The gunman could be seen pacing back and forth past the cafe’s windows. Reporter Chris Reason said the man carried what appeared to be a pump-action shotgun, was unshaven and wore a white shirt and a black cap.
Some of the hostages were forced up against the windows.
“The gunman seems to be sort of rotating these people through these positions on the windows with their hands and faces up against the glass,” Reason said in a report from the vantage point. “One woman we’ve counted was there for at least two hours – an extraordinary, agonizing time for her surely having to stand on her feet for that long.”
“When we saw that rush of escapees, we could see from up here in this vantage point the gunman got extremely agitated as he realized those five had got out. He started screaming orders at the people, the hostages who remain behind,” he added.
Reason later reported that staff brought food from a kitchen at the rear of the cafe and the hostages were fed.
As night set in, the lights inside the cafe were switched off. Armed police guarding the area outside fitted their helmets with green-glowing night goggles.
“This is a very disturbing incident,” Prime Minister Tony Abbott said. “It is profoundly shocking that innocent people should be held hostage by an armed person claiming political motivation.”
Lindt Australia thanked the public for its support.
“We are deeply concerned over this serious incident and our thoughts and prayers are with the staff and customers involved and all their friends and families,” the company wrote in a Facebook post.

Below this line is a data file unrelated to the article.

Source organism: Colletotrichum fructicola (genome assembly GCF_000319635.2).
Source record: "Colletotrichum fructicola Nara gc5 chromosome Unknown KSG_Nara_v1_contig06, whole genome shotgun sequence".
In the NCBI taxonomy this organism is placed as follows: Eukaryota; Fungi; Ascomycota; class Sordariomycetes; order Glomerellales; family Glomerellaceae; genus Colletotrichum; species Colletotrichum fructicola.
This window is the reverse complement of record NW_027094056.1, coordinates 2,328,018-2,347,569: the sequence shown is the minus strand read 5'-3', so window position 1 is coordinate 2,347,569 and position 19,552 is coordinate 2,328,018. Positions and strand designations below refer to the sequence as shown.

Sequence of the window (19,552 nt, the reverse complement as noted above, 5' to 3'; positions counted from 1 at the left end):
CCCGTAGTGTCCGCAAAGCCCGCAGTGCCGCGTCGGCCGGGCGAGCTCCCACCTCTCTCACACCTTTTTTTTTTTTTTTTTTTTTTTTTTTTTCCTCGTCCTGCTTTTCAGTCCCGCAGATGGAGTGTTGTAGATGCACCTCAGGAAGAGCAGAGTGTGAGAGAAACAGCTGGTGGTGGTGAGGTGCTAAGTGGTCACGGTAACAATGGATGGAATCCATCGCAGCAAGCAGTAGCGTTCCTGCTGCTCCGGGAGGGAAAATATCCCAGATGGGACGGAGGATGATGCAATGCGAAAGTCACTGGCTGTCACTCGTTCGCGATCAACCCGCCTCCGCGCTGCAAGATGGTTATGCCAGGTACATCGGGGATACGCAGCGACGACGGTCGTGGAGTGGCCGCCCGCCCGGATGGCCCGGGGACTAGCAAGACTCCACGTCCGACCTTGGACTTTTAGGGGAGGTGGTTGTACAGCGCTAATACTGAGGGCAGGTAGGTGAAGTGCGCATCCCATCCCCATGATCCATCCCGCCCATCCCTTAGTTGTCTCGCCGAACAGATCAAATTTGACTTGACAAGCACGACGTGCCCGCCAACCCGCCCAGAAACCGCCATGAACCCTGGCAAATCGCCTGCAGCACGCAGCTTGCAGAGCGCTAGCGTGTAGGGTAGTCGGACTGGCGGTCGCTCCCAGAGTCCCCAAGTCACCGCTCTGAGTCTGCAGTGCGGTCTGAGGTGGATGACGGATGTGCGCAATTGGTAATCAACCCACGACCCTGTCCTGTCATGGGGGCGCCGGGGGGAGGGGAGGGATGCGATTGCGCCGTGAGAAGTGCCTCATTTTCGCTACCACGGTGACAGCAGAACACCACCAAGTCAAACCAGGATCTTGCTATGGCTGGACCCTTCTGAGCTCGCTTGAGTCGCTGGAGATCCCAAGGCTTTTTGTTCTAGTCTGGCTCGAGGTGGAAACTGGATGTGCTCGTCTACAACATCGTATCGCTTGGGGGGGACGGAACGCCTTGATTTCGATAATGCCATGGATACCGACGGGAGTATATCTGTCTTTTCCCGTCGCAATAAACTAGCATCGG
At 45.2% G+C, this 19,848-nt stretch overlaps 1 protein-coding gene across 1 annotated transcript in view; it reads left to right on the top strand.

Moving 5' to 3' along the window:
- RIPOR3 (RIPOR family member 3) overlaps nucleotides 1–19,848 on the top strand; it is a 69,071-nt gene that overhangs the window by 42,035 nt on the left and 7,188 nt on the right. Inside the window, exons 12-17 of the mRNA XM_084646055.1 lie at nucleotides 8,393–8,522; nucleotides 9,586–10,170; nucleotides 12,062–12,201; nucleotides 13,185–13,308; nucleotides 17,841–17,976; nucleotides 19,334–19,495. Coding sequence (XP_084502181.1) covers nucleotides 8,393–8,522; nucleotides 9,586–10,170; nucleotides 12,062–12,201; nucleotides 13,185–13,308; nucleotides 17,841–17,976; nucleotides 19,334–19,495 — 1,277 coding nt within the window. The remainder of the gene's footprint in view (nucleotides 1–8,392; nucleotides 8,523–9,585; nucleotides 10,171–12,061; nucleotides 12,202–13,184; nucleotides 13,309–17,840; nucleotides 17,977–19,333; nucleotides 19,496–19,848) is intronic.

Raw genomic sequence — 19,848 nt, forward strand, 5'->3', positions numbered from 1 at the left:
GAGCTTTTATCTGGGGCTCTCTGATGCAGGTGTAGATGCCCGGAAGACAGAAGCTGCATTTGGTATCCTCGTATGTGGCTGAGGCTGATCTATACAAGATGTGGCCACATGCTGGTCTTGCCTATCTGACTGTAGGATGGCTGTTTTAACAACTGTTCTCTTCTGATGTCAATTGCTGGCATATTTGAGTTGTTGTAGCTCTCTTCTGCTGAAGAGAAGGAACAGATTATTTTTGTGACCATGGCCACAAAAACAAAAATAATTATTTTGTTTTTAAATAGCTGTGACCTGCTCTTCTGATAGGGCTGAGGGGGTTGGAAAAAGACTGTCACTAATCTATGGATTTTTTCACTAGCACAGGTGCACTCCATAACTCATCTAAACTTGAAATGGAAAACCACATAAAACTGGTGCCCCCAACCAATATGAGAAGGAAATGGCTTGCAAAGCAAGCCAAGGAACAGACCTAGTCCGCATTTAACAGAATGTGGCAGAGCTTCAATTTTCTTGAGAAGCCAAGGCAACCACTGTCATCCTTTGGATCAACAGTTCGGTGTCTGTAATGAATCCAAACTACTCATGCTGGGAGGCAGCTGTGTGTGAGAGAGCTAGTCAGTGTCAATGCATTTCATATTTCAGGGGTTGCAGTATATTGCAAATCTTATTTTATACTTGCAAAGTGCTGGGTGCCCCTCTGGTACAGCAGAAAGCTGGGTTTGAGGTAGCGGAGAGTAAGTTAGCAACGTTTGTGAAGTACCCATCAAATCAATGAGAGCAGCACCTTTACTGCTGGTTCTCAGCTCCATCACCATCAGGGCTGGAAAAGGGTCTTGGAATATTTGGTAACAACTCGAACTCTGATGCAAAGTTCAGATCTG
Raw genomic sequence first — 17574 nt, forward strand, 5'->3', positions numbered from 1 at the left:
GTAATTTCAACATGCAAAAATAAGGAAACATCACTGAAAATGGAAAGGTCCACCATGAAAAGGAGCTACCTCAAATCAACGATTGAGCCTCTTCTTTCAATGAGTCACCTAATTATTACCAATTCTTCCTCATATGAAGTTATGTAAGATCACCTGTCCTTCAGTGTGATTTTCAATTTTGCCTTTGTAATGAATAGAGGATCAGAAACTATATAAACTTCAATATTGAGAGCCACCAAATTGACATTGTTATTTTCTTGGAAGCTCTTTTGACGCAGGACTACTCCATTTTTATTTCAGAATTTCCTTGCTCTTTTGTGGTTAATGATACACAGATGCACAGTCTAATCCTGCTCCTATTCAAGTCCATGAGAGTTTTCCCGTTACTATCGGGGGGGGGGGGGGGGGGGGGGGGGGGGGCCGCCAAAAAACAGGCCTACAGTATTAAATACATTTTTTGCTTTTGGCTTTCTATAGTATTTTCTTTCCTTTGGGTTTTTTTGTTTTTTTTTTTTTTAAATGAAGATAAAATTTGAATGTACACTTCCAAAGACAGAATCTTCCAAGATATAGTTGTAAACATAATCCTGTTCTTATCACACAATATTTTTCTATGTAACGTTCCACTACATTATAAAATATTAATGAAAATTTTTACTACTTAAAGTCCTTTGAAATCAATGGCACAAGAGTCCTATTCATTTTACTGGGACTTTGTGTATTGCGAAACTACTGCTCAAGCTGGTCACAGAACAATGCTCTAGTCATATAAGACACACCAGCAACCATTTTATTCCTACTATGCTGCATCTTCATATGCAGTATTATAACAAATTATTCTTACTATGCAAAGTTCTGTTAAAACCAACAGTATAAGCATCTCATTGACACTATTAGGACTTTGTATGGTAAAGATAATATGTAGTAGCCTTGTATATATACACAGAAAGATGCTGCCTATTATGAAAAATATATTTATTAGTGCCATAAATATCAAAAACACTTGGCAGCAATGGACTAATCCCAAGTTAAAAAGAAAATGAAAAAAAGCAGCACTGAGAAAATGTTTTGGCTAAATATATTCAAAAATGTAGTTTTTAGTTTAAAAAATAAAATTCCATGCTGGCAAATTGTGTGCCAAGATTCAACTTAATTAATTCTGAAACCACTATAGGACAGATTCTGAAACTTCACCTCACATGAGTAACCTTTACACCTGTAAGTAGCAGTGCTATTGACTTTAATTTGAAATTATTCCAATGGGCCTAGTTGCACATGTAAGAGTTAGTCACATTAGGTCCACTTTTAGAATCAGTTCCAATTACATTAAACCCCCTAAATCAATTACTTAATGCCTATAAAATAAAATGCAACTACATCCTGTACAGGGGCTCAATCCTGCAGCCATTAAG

Australia’s government raised the country’s terror warning level in September in response to the domestic threat posed by supporters of the Islamic State group. Counterterror law enforcement teams later conducted dozens of raids and made several arrests in Australia’s three largest cities – Melbourne, Sydney and Brisbane. One man arrested during a series of raids in Sydney was charged with conspiring with an Islamic State leader in Syria to behead a random person in downtown Sydney.
The Islamic State group, which now holds a third of Syria and Iraq, has threatened Australia in the past. In September, Islamic State group spokesman Abu Mohammed al-Adnani issued an audio message urging so-called “lone wolf” attacks abroad, specifically mentioning Australia. Al-Adnani told Muslims to kill all “disbelievers,” whether they be civilians or soldiers.
One terrorism expert said the situation appeared to be that of a “lone wolf” making his own demands, rather than an attack orchestrated by a foreign jihadist group.
“There haven’t been statements from overseas linking this to extremist groups outside the country – that is quite positive,” said Charles Knight, lecturer in the Department of Policing, Intelligence and Counter Terrorism at Australia’s Macquarie University. “The individual or individuals involved didn’t kill early, which is part of the pattern of some recent international attacks. … It seems to be shifting more into the model of a traditional hostage situation, rather than the sort of brutal attacks we’ve seen overseas.”
Associated Press writers Rod McGuirk in Canberra, Nick Perry in Wellington, New Zealand, Jocelyn Gecker in Bangkok, Shawn Pogatchnik in Dublin and Maamoun Youssef in Cairo contributed to this report.
(Mountain Home) – The Baxter County Sheriff’s Office is investigating a fatality accident that occurred Sunday morning.
A river guide on the Norfork River called 911 around 7:30 AM Sunday morning to report he had found where a truck had run off County Road 63 at Norfork and was overturned in the water. Deputies and emergency medical/rescue personnel were dispatched and found a pick-up truck in the river, along with the body of 28-year-old Brandon Wolf under the vehicle.
Investigators say they believe the vehicle had been heading westbound on CR 63, left the roadway, went down an embankment and then overturned.
Officials say the accident is still under investigation.